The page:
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Jacob’s dream

Yesterday, we read the Parashat Vayetze which contains the story of Jacob’s dream of a ladder rising up to the heavens with angels ascending and descending. There are many Rabbinic interpretations of the dream but my favorite among them is the tradition that what Jacob was witnessing was “the changing of the guard” as the angels which accompanied him inside the land of Canaan were going back up to the heavens and those who were going to be responsible for him outside the land were coming down to take their positions.

This is an important interpretation as it reflects the intention of the Torah to teach that God is a universal God and not tied to one particular area. Jacob needs to be shown, as he is on the border of Canaan about to go to Haran, that he will be protected by (and responsible to) God wherever he goes.

It strikes me as a bit troubling however that the angels are referred to as “olim v’yordim”, ascending and descending the ladder. I would have preferred the opposite, “descending and ascending”.  Usually when we think about a “changing of the guard”, we envision the new guard coming to replace the old guard with an overlap between them. Whatever it is that they are guarding is never left unprotected, even for a moment. Thus, if the angels were  “olim”, ascending, before the others were “yordim” descending, Jacob would have been left alone in the interim.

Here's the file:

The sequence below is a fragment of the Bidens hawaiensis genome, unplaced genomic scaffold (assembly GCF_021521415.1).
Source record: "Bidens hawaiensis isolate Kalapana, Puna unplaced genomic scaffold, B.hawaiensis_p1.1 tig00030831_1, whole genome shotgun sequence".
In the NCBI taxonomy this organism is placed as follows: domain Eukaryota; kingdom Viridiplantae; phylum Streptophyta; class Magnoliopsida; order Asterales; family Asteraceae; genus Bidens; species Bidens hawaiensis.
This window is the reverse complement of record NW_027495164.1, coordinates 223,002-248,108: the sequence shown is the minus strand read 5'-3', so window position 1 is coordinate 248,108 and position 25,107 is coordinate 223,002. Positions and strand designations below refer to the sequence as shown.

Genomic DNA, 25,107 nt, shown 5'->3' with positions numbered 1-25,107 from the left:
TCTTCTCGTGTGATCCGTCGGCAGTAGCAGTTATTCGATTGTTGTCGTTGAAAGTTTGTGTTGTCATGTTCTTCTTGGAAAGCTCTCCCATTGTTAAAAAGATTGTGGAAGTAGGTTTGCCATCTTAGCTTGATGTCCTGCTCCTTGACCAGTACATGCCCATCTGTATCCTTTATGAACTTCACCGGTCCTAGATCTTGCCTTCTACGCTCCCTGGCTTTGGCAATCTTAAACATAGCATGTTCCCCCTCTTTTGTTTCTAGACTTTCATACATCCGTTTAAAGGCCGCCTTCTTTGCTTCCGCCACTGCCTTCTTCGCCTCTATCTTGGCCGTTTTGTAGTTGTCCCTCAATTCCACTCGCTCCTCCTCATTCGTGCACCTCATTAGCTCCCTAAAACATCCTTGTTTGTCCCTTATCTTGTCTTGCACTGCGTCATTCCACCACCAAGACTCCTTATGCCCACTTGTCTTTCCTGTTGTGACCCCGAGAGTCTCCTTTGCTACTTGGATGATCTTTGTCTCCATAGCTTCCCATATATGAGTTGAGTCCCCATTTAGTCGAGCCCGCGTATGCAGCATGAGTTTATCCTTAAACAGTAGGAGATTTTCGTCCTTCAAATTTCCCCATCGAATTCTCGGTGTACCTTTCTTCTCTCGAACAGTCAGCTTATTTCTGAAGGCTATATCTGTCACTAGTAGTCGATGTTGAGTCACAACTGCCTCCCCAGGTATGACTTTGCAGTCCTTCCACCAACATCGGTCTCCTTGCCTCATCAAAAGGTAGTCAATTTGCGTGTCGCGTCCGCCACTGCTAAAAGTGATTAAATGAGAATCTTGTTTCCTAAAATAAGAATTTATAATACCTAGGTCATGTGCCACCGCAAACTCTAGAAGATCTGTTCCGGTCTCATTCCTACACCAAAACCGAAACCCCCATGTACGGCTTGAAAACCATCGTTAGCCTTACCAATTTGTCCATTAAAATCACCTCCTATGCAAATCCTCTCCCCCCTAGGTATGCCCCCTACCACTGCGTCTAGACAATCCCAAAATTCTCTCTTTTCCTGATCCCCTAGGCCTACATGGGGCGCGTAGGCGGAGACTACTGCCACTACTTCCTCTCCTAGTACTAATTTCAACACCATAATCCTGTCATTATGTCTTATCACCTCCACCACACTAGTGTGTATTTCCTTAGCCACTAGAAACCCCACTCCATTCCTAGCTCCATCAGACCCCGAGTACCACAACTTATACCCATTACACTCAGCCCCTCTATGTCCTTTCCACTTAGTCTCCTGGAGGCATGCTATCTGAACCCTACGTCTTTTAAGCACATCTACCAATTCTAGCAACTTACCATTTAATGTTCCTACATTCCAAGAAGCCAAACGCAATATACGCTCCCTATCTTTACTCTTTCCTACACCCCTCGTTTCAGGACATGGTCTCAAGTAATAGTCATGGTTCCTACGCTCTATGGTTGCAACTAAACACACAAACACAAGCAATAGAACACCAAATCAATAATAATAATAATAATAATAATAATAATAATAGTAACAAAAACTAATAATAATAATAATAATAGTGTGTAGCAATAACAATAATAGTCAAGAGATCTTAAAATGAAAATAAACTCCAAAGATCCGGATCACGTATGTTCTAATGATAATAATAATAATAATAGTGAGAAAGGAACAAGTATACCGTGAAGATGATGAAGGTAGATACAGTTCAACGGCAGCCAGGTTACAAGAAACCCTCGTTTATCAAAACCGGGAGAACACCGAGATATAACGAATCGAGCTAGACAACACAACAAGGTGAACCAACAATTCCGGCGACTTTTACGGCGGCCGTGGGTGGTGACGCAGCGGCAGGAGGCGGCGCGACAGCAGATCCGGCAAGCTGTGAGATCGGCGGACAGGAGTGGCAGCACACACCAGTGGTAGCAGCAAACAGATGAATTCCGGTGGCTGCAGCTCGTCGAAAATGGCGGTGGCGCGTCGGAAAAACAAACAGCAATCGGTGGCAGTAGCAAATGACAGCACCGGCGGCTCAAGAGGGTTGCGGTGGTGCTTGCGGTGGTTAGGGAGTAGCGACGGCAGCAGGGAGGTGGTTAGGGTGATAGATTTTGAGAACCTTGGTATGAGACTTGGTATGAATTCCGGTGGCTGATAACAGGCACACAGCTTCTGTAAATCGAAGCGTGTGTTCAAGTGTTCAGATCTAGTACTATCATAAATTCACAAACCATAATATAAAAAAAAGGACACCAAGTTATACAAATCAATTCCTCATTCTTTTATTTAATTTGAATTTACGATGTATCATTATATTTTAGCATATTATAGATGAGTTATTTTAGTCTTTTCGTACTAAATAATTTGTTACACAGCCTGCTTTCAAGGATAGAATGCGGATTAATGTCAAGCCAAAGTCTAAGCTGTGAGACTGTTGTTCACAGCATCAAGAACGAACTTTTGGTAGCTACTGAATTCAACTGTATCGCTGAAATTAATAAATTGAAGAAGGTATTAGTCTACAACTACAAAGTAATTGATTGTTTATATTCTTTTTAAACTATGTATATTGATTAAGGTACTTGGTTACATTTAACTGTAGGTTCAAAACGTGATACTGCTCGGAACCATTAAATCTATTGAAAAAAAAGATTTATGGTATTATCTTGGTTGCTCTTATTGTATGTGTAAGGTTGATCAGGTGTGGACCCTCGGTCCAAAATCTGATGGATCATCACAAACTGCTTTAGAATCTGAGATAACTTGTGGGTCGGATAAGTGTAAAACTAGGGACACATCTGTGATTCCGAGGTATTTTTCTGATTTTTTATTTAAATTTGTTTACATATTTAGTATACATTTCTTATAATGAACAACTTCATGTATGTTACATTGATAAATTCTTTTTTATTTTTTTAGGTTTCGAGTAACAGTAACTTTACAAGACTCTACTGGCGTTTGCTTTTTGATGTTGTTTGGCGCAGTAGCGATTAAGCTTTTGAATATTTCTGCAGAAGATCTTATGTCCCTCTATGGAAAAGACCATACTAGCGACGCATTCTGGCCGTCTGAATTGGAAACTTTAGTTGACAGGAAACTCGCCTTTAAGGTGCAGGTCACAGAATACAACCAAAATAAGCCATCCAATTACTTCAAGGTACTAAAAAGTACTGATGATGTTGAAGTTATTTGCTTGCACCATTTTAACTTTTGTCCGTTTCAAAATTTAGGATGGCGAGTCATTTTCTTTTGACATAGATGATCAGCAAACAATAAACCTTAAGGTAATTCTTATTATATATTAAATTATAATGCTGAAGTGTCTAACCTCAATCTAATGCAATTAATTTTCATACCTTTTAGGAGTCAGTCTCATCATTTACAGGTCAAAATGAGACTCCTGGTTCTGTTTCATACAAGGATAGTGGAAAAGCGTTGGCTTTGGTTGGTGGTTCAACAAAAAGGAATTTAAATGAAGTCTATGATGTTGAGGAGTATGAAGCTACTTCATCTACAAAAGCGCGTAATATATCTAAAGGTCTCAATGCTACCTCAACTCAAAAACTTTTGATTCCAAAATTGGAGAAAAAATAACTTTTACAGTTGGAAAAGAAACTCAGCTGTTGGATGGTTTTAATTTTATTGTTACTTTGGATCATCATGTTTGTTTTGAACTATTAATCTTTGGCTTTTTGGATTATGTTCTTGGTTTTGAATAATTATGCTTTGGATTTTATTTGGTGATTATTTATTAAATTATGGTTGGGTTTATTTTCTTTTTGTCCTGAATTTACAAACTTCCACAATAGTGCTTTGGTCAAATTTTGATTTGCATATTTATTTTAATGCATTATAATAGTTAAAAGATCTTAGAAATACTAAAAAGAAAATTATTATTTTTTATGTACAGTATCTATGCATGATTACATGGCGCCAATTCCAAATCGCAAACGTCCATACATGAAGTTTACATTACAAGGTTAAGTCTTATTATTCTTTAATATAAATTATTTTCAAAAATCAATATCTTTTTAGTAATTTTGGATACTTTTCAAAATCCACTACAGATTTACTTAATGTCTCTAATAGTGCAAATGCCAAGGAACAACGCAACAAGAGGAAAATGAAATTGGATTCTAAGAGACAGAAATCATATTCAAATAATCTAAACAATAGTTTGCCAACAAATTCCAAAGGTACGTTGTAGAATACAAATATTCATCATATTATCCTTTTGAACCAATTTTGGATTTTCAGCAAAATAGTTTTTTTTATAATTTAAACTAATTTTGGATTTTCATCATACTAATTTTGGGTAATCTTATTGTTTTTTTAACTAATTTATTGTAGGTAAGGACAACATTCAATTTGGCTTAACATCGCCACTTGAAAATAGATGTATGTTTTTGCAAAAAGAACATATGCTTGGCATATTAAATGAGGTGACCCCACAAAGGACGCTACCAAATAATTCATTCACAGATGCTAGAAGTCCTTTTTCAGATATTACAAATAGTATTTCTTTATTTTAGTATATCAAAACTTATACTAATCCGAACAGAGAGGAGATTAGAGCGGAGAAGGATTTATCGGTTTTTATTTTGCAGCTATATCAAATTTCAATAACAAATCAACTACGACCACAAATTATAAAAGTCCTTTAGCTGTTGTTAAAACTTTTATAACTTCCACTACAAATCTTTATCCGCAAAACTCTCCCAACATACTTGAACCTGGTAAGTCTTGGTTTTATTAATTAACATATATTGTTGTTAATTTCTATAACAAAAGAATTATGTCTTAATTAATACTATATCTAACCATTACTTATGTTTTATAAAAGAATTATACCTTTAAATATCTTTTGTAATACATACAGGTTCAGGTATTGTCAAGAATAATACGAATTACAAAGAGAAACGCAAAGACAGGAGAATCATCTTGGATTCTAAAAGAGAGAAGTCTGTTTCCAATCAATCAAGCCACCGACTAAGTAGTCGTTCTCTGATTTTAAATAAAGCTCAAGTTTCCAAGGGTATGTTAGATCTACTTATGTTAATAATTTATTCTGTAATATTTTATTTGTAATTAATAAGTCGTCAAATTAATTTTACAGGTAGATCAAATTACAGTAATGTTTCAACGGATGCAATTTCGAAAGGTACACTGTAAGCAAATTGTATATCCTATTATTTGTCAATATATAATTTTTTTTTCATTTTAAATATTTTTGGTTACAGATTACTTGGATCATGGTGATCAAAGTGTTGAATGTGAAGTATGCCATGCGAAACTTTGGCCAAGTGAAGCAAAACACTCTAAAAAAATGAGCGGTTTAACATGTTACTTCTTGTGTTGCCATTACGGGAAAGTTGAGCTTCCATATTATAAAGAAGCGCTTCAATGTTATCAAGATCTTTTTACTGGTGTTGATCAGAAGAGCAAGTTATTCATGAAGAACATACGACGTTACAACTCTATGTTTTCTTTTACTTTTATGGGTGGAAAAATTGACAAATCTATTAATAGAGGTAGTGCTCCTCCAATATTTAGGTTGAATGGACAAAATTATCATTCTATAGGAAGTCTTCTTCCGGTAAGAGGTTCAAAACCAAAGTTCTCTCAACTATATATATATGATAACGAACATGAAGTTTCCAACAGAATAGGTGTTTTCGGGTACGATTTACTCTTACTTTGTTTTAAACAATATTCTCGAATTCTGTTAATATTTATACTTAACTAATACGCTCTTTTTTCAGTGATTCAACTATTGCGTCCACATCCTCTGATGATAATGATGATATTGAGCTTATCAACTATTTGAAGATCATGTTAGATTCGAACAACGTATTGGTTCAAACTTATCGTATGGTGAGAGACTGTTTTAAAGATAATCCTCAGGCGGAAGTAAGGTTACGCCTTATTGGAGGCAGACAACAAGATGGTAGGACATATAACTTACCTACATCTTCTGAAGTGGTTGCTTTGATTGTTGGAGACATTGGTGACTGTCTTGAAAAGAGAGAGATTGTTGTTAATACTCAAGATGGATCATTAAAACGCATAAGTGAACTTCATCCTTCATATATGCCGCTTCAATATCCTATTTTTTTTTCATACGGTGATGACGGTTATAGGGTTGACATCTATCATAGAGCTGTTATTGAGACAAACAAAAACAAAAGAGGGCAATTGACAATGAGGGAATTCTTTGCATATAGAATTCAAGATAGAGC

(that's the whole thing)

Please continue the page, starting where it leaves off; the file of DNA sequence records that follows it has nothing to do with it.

I promise you I haven’t lost sleep over this linguistic issue (pardon the pun) but it occurs to me as important because we do speak of overlapping angels in another place in our tradition. When we sing Shalom Aleichem on erev Shabbat, we are welcoming in the “Shabbat angels”. The last verse of the song is “tzaytzchem l’shaom”, go in peace. This is sung, according to many interpretations, to the weekday angels who are taking leave of us as the Shabbat angels take their positions. We don’t ask them to leave until the Shabbat angels are already in place.

Whether we take the idea of angels literally or not, the idea is beautiful: that Shabbat overlaps the weekdays, beginning before sundown and ending after sundown. There is an easing into Shabbat and an easing out of Shabbat as well.

But, it is interesting that we never say: “tzaytzchem l’shalom” to the Shabbat angels when Shabbat ends.

Shabbat is a day of ideals and dreams and a sense of holiness. We dream of a day when the world will be “kulo Shabbat” when all that we wish and all that we feel on Shabbat will be permanently a part of our redeemed world. The only way that that can happen is if we take the spirit of Shabbat and allow it to permeate the days of the week. Shabbat is when we dream. The weekdays are when we can put those dreams into action, making them a reality in the world.

We should seek to keep those angels around throughout the week, never allowing them to leave.